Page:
And yet, when I see a clever meme excoriating certain politicians, a small, hard part of myself cheers. This is the place that wants to believe people can be slotted into evil or virtuous columns and if I just align myself with the right side, I will be safe and seen and belong. This narrative keeps me separate and polarized.

(Recently, I wrote off some behavior of Col’s I found annoying as “surly teenage boyhood.” A day later I got curious with him and he helped me see how what he did was out of care for someone else. It all made perfect sense when I opened myself to his experience. Righteousness fuels me like empty calories, whereas understanding nourishes connection).

I have a good friend who leans conservative. We have long, sometimes tense ideological conversations punctuated with light, personal sharing about kids and work. He and I are really fond of each other. Sometimes we check in with each other in heated moments. “Hey – are you triggered? Did that just make you mad?” I have come to realize we want the same things, namely, an equitable society and healthy planet, a world where we can share our gifts and receive the gifts of others. We just have wildly different strategies to get there. But we’ve influenced each other, listened to each other, and every time I talk to him my heart grows a little.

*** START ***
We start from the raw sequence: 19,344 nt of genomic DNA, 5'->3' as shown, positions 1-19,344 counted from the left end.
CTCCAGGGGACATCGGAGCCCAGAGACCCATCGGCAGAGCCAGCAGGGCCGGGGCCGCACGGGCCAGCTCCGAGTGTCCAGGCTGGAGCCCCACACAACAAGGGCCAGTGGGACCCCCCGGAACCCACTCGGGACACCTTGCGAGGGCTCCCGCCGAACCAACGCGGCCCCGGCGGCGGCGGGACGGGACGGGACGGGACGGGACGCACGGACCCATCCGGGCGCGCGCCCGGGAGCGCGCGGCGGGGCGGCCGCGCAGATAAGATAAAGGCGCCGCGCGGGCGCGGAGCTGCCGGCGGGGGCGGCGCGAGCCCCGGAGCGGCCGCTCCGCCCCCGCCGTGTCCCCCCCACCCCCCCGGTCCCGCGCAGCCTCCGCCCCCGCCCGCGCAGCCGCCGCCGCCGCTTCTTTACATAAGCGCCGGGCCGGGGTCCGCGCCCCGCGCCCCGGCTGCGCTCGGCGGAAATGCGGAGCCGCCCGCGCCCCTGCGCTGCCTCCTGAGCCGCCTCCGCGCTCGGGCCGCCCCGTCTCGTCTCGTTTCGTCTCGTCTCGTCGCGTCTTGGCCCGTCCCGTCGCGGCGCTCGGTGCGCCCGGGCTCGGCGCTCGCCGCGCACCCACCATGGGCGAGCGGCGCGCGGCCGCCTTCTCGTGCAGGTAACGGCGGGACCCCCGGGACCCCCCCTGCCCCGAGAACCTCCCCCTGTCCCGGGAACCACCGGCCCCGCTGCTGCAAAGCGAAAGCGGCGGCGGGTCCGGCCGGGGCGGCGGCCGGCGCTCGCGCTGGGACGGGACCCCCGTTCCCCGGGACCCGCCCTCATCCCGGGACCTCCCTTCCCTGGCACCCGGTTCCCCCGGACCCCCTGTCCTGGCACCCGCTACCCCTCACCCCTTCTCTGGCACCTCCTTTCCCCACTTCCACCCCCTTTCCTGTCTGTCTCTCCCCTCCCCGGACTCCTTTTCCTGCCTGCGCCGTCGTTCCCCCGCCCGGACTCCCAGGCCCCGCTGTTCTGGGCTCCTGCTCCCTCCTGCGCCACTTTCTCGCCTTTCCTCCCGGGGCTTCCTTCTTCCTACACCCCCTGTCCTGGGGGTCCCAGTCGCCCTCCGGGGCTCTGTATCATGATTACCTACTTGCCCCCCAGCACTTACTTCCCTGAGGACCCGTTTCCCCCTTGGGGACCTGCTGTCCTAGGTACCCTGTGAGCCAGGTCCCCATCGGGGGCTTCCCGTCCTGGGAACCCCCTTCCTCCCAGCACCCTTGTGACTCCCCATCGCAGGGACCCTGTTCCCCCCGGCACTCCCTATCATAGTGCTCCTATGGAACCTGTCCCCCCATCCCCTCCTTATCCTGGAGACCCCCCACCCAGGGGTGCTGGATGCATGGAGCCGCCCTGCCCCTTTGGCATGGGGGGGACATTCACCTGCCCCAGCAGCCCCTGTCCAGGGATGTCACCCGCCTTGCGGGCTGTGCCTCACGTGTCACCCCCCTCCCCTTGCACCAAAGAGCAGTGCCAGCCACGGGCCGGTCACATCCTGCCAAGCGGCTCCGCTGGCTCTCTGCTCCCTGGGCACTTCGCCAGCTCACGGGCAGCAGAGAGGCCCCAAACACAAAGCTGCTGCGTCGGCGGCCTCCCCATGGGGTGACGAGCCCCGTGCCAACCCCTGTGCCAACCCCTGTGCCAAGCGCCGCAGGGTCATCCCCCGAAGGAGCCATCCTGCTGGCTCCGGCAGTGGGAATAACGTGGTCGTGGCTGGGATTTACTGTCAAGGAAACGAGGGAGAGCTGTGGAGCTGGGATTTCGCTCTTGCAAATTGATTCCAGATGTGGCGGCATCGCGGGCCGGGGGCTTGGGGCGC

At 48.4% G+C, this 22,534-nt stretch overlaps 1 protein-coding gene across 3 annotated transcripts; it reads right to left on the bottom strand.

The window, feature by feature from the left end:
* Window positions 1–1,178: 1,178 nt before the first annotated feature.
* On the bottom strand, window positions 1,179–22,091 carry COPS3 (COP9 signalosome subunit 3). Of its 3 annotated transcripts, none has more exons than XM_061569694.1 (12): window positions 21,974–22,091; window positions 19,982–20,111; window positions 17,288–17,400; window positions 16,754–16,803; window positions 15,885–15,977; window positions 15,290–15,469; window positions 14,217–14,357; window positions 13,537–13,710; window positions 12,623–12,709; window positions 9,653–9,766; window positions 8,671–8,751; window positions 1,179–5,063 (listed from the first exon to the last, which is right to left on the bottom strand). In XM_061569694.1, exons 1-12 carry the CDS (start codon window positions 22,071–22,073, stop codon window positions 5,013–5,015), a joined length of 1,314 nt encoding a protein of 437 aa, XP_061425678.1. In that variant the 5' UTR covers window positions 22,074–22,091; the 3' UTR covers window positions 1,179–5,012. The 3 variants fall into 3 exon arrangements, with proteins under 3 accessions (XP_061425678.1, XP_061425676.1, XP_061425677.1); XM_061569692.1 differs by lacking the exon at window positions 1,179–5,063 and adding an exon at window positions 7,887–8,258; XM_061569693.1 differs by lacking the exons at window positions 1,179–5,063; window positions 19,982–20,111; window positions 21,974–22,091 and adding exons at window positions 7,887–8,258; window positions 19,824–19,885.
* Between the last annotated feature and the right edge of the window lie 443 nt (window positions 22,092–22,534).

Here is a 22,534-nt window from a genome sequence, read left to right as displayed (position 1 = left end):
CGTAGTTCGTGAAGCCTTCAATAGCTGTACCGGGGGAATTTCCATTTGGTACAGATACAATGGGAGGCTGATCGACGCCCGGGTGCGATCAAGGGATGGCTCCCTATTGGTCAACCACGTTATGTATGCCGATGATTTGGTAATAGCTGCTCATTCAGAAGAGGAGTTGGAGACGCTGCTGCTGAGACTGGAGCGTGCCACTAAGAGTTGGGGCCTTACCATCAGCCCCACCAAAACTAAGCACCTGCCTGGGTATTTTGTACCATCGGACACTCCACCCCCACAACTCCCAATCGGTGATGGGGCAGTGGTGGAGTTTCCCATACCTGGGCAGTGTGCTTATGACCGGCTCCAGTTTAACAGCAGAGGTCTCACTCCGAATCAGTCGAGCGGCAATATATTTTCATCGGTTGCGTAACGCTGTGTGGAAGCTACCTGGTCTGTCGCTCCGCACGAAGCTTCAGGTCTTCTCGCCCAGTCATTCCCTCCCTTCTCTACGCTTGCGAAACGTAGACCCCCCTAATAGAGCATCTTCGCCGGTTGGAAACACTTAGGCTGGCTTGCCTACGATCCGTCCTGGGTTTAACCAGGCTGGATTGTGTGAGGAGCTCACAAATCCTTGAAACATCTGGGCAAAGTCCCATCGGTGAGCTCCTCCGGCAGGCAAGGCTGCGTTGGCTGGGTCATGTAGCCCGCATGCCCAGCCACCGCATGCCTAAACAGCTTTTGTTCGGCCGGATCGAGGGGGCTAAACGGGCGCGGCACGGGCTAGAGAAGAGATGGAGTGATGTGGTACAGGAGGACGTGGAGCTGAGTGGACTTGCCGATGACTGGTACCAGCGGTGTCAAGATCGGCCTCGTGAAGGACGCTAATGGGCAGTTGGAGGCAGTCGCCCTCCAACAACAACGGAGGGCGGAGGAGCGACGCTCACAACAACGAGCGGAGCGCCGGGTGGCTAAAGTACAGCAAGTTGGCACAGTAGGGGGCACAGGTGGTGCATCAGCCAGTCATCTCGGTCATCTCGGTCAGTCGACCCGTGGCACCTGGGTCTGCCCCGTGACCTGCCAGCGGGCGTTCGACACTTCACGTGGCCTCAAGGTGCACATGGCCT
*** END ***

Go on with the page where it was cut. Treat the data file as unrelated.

This weekend Rose and some girlfriends had a little verbal skirmish about politics, finding themselves on different sides of ideologies. Everyone said their piece and then they ate Halloween candy and went ice-skating. “It was a little annoying,” Rose reported, “but I love my friends.” 

In the spirit of expanding our hearts and minds, I am offering 4, free 30-minute sessions in which together we look at what may be motivating someone whose behavior seems bewildering with the most generosity we can muster. This could include anti-vaxxers, pro-maskers, your ex who feeds the kids donuts for dinner, the gun-toting “patriot” at the BLM march, your father-in-law who has cancelled your vote forever. First 4 people to email me at sanjuandrive(at)frontier(dot)net are signed up.

See y’all on the other side.

Love and cake,


In other orbits,

:: Col’s been cooking his own meals. In the microwave. Slay me.

:: Col and I got to help Dan pack out a buck deer past bedtime! Col carried a shoulder and both rib racks. Rose was invited too, but declined, “You know that’s not really my thing.”

:: The teenagers carved pumpkins!

“I just love that you two are still willing to carve pumpkins!”